Time, space, money, and social interaction: Using machine learning to classify people’s mobility strategies through four key dimensions

Title
Time, space, money, and social interaction: Using machine learning to classify people’s mobility strategies through four key dimensions
Author Rodrigo Victoriano, Antonio Paez, Juan Antonio Carrasco.
Line(s) Access & Mobility
Year of Publication 2020
Journal Title Travel, Behaviour and Society
Keywords
Mobility strategies, Activity participation, Modal split, Social interaction ,Monetary expenditure
Abstract Previous activity-based studies have shown that behavioural outcomes are the result of complex and multidimensional processes. In this context, identifying and characterizing discrete mobility profiles through the classification of people’s behavior is particularly attractive. By facilitating the interpretation of complex, multidimensional processes, such an exercise could help to efficiently target transport policy decisions. The purpose of this paper is to identify mobility strategy profiles considering four key dimensions: time, space, money, and social interaction. Data from a seven-day activity, travel, expenditure, and social interaction diary applied to a sample of residents from the city of Concepción, Chile, is used. A two-step approach based on machine learning techniques is adopted. First, we use a Self-Organizing Map algorithm to identify seven distinct mobility strategies, each characterized by distinctive behaviors. These profiles are identified through 18 weekday and weekend daily behavior variables measuring the four key dimensions mentioned above, with an explicit focus on transport mode use. In the second step, we use a Decision Tree algorithm to profile the mobility strategies by means of personal and household sociodemographic variables. The results show interesting links among the dimensions of analysis within these profiles, such as connections between monetary expenditure on leisure and daily social interaction, and that profiles with higher private vehicle modal split tend to present higher levels of social interaction with people in their social network than public transit users.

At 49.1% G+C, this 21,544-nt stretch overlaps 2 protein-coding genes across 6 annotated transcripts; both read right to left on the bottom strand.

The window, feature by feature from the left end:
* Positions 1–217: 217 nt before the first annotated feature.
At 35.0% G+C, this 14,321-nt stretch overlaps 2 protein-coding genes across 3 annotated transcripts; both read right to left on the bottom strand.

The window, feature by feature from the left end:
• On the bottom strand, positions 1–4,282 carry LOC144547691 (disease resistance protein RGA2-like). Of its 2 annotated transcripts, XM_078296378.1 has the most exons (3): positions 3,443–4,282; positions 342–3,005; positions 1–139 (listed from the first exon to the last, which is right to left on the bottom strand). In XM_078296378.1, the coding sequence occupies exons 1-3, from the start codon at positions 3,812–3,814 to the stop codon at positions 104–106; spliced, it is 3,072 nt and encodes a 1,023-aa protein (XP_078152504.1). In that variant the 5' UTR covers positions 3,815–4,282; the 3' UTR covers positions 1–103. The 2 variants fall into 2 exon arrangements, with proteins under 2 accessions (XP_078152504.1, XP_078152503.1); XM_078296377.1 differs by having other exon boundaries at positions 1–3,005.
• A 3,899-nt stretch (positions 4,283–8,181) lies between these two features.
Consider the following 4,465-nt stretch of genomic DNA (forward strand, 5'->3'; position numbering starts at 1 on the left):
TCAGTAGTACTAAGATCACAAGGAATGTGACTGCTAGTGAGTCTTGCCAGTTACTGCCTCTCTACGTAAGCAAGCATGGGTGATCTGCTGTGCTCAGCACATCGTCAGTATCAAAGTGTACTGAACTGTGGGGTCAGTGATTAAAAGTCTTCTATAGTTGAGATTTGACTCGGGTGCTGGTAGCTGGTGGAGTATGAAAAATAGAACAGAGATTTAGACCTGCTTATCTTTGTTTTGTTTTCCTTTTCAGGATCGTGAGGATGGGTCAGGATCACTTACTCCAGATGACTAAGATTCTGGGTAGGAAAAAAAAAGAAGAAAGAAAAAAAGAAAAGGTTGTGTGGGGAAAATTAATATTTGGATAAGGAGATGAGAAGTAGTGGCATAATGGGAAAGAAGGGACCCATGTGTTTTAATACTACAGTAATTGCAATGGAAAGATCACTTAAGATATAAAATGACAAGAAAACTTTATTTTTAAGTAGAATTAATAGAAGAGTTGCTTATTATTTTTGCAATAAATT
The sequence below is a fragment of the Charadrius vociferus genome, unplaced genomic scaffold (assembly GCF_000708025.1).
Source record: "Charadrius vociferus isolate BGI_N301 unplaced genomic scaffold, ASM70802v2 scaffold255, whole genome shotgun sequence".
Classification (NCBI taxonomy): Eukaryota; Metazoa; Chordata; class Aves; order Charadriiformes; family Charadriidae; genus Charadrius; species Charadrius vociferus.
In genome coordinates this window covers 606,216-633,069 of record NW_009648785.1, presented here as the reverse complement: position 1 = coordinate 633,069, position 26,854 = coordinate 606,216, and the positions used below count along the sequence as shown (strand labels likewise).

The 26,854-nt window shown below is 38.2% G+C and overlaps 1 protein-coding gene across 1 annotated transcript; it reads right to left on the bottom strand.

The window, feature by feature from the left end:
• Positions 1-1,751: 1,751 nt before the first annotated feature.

Doi https://doi.org/10.1016/j.tbs.2020.02.004
Corresponding Author Rodrigo Victoriano, Antonio Paez, Juan Antonio Carrasco.